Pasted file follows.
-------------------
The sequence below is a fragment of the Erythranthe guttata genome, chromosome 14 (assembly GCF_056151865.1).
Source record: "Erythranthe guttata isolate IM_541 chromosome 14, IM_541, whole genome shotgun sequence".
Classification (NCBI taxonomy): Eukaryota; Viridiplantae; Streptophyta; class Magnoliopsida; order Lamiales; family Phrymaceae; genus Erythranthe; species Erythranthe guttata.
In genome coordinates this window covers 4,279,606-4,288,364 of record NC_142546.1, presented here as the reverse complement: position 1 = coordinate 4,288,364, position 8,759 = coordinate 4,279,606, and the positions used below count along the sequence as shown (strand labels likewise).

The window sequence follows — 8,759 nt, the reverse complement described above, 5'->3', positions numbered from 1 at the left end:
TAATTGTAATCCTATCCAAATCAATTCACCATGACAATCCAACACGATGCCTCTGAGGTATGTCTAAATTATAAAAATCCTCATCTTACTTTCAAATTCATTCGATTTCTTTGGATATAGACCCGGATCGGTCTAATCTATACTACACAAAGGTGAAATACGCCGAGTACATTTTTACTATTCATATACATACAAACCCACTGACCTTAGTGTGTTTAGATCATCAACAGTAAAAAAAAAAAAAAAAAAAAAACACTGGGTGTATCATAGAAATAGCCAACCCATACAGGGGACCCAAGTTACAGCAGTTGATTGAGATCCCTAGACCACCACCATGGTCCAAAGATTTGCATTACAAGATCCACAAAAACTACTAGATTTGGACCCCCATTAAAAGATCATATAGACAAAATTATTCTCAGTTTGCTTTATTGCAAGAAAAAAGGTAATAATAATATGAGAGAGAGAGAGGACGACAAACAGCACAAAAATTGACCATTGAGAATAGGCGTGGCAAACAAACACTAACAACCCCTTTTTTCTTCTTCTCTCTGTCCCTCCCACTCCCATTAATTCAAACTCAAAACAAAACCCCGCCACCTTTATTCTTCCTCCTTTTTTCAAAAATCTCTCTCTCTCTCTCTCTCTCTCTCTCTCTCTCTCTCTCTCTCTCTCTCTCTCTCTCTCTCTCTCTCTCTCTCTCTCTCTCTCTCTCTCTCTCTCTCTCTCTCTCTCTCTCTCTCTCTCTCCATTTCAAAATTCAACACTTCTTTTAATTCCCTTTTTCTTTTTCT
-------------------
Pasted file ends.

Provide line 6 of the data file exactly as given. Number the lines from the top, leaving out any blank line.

TAATTGTAATCCTATCCAAATCAATTCACCATGACAATCCAACACGATGCCTCTGAGGTATGTCTAAATTATAAAAATCCTCATCTTACTTTCAAATTCATTCGATTTCTTTGGATATAGACCCGGATCGGTCTAATCTATACTACACAAAGGTGAAATACGCCGAGTACATTTTTACTATTCATATACATACAAACCCACTGACCTTAGTGTGTTTAGATCATCAACAGTAAAAAAAAAAAAAAAAAAAAAACACTGGGTGTATCATAGAAATAGCCAACCCATACAGGGGACCCAAGTTACAGCAGTTGATTGAGATCCCTAGACCACCACCATGGTCCAAAGATTTGCATTACAAGATCCACAAAAACTACTAGATTTGGACCCCCATTAAAAGATCATATAGACAAAATTATTCTCAGTTTGCTTTATTGCAAGAAAAAAGGTAATAATAATATGAGAGAGAGAGAGGACGACAAACAGCACAAAAATTGACCATTGAGAATAGGCGTGGCAAACAAACACTAACAACCCCTTTTTTCTTCTTCTCTCTGTCCCTCCCACTCCCATTAATTCAAACTCAAAACAAAACCCCGCCACCTTTATTCTTCCTCCTTTTTTCAAAAATCTCTCTCTCTCTCTCTCTCTCTCTCTCTCTCTCTCTCTCTCTCTCTCTCTCTCTCTCTCTCTCTCTCTCTCTCTCTCTCTCTCTCTCTCTCTCTCTCTCTCTCTCTCTCTCTCTCTCTCTCCATTTCAAAATTCAACACTTCTTTTAATTCCCTTTTTCTTTTTCT